*post title taken from the book Chasing The Monsoon by Alexander Frater. It's a somewhat dry read (heh), but if you perservere, you should be able to get quite a lot of information from this travellogue.
Goa in off season time is a weird anamoly. It's a ghost town, closed for siesta pretty permanently. The cigarettes are stale, the locals lecherous, the shacks only distant memories. And yet, there are people, serious travellers or just Indians who avoid/can't afford this beach town at any other time of the year who descend during the monsoon. Men in short Speedos surrounded by posses rolling about in the shallows of the waves like beached whales, families with small children, ordering veg chow mein and watching fondly over their kids as they build sandcastles with cigarette butts embedded in them. And Bombay expats, any excuse to flee the city when the last months of the monsoon grow dreary and the smell of mould makes you sneeze all morning and houses are never as fresh as they were and everywhere, the all prevading monsoon aroma--three day old monsoon aroma at that--dead fish and sewage and too many people's wet socks.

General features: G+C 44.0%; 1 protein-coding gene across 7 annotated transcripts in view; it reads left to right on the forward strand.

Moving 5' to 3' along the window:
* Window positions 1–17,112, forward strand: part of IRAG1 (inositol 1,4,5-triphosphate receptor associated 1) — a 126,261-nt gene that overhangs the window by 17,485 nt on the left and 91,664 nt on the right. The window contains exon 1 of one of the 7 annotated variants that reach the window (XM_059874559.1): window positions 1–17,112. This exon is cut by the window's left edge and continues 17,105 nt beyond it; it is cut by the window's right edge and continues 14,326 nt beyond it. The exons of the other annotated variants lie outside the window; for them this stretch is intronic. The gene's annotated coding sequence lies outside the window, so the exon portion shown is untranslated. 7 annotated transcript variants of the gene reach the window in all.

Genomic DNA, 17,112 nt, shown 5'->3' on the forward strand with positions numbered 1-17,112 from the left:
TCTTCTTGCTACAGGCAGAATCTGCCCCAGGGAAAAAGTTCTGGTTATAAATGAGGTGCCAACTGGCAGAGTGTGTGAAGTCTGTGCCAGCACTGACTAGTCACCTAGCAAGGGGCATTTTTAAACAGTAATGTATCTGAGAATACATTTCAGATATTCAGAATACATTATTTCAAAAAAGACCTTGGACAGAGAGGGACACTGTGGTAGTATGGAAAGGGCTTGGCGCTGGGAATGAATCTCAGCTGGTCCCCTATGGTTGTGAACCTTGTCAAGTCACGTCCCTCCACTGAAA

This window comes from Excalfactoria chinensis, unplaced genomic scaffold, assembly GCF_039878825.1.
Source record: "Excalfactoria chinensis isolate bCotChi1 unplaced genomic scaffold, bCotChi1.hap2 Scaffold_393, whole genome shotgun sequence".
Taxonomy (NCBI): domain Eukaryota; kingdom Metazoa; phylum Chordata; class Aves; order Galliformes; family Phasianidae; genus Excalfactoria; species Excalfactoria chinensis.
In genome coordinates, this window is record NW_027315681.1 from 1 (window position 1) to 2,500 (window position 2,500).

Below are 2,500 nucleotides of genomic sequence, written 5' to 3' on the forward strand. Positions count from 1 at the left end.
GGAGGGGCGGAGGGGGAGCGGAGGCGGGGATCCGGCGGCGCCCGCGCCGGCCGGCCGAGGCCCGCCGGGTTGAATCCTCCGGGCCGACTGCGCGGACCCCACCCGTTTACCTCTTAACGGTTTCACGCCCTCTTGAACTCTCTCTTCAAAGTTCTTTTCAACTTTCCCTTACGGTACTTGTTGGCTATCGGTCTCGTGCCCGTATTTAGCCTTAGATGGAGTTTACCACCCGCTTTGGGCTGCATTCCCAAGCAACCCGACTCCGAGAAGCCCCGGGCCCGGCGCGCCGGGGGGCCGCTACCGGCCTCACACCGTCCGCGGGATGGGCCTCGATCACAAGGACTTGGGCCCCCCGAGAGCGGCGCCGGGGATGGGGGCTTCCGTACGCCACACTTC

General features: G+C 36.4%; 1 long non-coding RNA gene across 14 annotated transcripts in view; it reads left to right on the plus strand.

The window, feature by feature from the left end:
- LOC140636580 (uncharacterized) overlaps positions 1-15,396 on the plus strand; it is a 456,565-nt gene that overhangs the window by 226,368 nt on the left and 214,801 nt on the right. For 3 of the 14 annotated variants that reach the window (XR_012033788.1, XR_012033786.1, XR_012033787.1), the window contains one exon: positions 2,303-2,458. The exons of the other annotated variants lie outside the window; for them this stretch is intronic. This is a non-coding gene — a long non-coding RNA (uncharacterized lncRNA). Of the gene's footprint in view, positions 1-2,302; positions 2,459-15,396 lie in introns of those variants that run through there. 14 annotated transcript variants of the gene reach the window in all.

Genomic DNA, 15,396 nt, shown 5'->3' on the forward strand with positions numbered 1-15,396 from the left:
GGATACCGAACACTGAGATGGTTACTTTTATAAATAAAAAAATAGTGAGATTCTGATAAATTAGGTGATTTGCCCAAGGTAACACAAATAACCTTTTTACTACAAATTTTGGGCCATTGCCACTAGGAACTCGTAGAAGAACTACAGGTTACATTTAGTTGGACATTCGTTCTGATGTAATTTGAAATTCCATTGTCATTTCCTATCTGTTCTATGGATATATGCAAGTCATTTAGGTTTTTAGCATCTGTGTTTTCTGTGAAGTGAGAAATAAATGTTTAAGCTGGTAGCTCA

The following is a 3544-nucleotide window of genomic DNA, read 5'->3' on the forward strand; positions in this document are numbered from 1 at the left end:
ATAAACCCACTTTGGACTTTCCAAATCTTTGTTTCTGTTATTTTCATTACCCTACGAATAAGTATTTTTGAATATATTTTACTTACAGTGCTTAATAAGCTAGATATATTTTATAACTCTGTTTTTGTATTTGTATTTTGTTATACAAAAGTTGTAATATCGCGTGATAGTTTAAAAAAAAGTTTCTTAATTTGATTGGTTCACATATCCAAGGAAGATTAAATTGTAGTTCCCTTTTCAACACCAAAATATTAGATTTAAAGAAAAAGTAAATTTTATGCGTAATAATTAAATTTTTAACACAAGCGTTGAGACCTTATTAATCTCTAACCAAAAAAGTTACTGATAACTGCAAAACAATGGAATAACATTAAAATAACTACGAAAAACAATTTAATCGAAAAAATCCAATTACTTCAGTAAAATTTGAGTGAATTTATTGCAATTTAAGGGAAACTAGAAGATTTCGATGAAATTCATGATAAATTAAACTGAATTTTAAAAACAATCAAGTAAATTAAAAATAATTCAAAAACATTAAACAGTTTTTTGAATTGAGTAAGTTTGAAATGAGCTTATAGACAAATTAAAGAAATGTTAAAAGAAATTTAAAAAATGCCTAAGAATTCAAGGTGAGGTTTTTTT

Plus, I had been ill with a regular old cough and cold which turned into the chills and sweating and ominous mumbles of swine flu and I had been on a course of antibiotics which are not fun at any time, so moping around in my track pants and t-shirt I felt grubby and full of fluids (TMI ALERT: Also, the red flag decided to wave at precisely that moment. Trust my ovaries to choose a vulnerable spot), much like the city. Small is visiting and randomly, I mentioned how I wanted to go to Goa some time this month and she said, "Well, how about next weekend?" and through fever bright eyes I gazed at her, struck by that idea. We got JC on board fairly quickly, and I mentioned it to my other friends, out of whom Bulbul decided to do the last minute Goa thing as well.